One thing I want to start doing more is to look back at concerts and shows I’ve been too. It’s nice to remember them – as the time and distance gets longer from when I saw the show the details start to get fuzzy. And also in the pandemic age where I’ve been to one whole live show since late 2019, it’s nice to remember the concert era.
The show I’m going to look back on today took place in October of 1999. It was a strange time, as nu-metal and boy bands ruled the roost. A lot of newer bands who would shape the new millennium were coming on to the scene. More established acts were also getting in on the nu-metal thing, as was the case with the bill I was going to see that night.
The concert line-up was Sevendust, Machine Head, Orange 9MM and Chevelle. I was going for Machine Head, and also for something fun to do on what was Halloween weekend, I think this show was on the 29th. This was a bit of a mini-tour – this group played St. Louis and then our town, then joined up with Slipknot and others for two shows further south over Halloween weekend.
The venue for this show was a bit different than the typical metal bar. This was a large bar that could easily hold over 1,000 people. There was a bar in each corner of the building and a large dance floor for people to make fools of themselves. When holding shows a stage to one side was used as opposed to the dance floor in the middle.
The bar was mostly known for Thursday nights when people could pay a $5 cover and then enjoy $1 drinks. There was a “power hour” during the night where beers were free. The custom was to get a beer at one bar then wait in line in the next corner, drinking one beer then getting another. It was a dirt cheap night out. The place wound up closing years later due in part to several booze-fueled incidents, to the shock of no one.
But none of this was the case for the concert. I don’t recall the crowd size exactly – it by no means filled the huge building but plenty of people did come out for the show. Sevendust were getting a name for themselves by this point and Machine Head was a draw for fans of heavier fare. Chevelle were just getting out in the world and it’d be a couple of years before they garnered widespread interest. Orange 9MM were a known name but not someone I was radically familiar with.
Chevelle were interesting. They reminded us of Tool to some degree and had maybe a bit different sound than what they’d become known for a few years later. I never really “got into” the group much but it was kind of cool to see them go from opening a Midwest honkytonk to multi-platinum success.
Orange 9MM had a bit of headway going into 1999. I guess it wasn’t enough because the band broke up a year later. But they had their name out a bit in the mid-90’s as the alt-metal and nu-metal thing was picking up steam. I thought the group was interesting but their set didn’t move me to further exploring them.
The reason for the season, or at least for my attendance at this show, was Machine Head. The band had come up with two pretty heavy albums in the earlier part of the decade and were now touring on a controversial third record. The Burning Red saw a stylistic shift toward “rap metal” that was the in sound at the time. Limp Bizkit had exploded in popularity in 1999 and it seemed like Machine Head was along for the ride.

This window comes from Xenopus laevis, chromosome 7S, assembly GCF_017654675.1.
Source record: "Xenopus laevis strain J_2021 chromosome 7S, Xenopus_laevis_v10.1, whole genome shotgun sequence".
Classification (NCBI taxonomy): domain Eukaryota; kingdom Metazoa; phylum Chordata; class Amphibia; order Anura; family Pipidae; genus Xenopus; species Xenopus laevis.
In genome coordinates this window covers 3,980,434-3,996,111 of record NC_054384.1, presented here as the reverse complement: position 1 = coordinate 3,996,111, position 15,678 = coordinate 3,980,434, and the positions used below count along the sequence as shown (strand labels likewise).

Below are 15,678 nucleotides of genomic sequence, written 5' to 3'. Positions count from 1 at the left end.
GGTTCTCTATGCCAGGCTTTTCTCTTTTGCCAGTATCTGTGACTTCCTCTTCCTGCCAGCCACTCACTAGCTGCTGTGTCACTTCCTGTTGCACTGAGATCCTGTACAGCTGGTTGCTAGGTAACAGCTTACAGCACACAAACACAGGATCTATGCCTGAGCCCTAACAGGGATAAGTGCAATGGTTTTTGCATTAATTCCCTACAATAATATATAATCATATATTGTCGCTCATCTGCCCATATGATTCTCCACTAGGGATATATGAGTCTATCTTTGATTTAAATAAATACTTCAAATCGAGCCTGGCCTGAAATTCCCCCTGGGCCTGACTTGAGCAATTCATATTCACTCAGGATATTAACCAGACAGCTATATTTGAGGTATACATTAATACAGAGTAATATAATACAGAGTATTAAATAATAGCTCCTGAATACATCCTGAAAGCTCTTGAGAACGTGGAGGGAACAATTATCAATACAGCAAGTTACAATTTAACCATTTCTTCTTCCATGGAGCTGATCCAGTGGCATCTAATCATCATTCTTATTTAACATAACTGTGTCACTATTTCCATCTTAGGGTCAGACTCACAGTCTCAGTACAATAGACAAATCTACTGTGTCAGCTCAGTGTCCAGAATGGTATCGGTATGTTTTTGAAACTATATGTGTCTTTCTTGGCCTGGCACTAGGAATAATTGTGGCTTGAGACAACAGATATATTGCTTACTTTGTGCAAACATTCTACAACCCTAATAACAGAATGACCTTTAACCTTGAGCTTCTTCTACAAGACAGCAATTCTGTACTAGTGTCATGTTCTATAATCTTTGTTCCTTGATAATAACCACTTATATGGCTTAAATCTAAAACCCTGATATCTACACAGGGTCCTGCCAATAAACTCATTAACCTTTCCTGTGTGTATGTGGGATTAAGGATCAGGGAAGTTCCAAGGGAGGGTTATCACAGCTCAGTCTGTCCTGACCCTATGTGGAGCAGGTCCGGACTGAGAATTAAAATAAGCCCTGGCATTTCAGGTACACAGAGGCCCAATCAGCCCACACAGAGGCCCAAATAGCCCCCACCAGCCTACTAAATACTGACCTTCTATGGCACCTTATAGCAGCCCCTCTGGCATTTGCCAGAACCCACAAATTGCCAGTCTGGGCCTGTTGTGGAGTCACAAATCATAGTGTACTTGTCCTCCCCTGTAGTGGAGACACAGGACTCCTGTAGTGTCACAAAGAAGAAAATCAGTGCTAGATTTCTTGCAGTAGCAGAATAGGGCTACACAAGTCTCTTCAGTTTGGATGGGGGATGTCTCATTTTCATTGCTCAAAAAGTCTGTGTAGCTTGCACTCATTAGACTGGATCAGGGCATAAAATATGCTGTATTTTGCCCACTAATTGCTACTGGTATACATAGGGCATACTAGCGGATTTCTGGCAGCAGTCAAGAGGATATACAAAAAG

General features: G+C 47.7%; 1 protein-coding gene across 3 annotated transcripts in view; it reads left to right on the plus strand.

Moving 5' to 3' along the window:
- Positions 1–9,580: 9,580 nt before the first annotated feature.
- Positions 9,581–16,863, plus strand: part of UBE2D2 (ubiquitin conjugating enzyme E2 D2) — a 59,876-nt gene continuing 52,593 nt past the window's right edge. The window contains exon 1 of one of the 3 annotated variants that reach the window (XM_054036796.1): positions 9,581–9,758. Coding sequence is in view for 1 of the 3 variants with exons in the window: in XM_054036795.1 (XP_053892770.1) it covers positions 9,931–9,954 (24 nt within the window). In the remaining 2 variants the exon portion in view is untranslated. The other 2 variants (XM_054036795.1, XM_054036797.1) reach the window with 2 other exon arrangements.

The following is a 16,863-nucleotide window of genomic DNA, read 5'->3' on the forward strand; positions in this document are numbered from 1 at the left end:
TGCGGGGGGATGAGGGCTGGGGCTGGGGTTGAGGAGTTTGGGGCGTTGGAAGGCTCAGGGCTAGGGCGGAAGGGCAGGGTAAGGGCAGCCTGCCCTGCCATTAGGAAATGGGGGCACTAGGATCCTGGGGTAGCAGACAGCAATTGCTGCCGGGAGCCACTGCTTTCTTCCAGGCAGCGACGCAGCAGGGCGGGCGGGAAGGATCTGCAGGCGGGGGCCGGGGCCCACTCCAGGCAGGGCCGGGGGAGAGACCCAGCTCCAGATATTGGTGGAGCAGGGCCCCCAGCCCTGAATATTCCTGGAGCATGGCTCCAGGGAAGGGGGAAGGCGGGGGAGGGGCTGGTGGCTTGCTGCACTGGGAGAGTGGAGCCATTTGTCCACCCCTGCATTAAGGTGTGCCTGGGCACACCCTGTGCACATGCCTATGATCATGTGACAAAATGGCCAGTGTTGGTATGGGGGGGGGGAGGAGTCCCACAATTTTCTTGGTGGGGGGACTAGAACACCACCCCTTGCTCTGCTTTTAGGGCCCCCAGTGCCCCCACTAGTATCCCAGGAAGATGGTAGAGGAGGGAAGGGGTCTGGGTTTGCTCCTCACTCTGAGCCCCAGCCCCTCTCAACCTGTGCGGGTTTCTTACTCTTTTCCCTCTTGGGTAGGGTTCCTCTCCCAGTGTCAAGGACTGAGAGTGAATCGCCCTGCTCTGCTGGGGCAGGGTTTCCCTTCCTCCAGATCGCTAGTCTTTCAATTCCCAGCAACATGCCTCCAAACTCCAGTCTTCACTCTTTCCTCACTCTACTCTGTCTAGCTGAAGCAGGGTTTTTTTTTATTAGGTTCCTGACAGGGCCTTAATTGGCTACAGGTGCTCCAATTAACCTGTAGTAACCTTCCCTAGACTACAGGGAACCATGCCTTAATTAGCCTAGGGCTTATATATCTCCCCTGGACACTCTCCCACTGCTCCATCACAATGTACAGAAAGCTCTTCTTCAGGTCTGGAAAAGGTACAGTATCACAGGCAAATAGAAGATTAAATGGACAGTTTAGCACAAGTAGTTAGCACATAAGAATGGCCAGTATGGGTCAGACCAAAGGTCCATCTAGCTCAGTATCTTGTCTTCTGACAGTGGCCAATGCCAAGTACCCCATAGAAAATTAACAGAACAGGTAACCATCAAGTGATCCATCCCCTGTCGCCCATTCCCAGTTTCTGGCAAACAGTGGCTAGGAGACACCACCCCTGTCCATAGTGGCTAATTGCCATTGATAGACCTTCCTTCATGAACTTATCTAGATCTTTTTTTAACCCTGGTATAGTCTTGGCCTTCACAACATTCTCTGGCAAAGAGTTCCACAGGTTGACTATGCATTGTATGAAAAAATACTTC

Of course the band stuck with plenty of their older material. Davidian, Take My Scars and Ten Ton Hammer were given prominent space in the set, alongside the rap-metal single From This Day. That song had even caught a bit of radio play and we wondered if Machine Head wouldn’t catch more fire in the nu-metal scene. For a lot of reasons, that didn’t happen.
For that night in 1999 though the setlist was fine and Machine Head put on a nice show. The crowd were really into it and very active through the show. One friend of ours who wasn’t into metal but wanted to hang out lost one of his shoes in the moshing fray. It was a lot of fun to actually get into something for a bit.
Sevendust came out to close out the show. They were really building a name for themselves around this time and were on the cusp of breaking out big. They were already on the way with that, the song Denial was getting a lot of airplay around the time of this tour. Their set was well-executed and enjoyed by the crowd. Machine Head did a nice job setting the table and Sevendust took the momentum and ran with it. I chilled out in the back for their set, having expended my energy on Machine Head.
We tried finding our friend’s shoe after the concert but had no luck. One of the perils of heavy metal, I guess. It was a good time and looking back it’s interesting to note the trajectories of the bands involved. Sevendust and Chevelle would go on to quite a bit of success in the new millennium. Orange 9MM would not join them, not lasting another year after this show. Machine Head had an ugly controversy around the September 11th attacks that nearly ended the band. The group would retool and enjoy a new golden era with a more straightforward metal approach than the nu-metal they were offering in 1999. They’d have other twists and turns later on as well.
A lot is gone from that time. One of the bands is gone, that venue is gone, and that peer group I hung out with at that time is scattered to the four winds. But this show was a great way to ring in Halloween 1999 and a perfect bill to sum up what music was and where it was going as the calendar changed.